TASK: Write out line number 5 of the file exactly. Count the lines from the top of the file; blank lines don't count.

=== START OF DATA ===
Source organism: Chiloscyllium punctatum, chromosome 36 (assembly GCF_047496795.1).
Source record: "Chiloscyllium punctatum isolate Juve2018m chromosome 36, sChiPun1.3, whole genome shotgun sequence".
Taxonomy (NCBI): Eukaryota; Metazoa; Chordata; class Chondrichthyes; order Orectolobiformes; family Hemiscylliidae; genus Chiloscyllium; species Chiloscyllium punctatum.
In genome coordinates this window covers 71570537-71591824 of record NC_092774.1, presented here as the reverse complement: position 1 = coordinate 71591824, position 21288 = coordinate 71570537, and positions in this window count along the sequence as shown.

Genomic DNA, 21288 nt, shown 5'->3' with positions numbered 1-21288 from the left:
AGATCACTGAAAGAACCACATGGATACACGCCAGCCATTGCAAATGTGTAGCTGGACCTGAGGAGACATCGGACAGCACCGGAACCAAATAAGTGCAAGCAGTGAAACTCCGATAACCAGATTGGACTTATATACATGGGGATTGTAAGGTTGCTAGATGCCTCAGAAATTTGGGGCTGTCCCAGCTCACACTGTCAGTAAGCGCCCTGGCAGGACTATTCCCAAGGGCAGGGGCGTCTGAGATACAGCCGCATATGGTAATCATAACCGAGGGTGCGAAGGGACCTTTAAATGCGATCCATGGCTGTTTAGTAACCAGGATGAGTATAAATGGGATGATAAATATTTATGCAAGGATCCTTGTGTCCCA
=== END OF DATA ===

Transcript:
Genomic DNA, 21288 nt, shown 5'->3' with positions numbered 1-21288 from the left: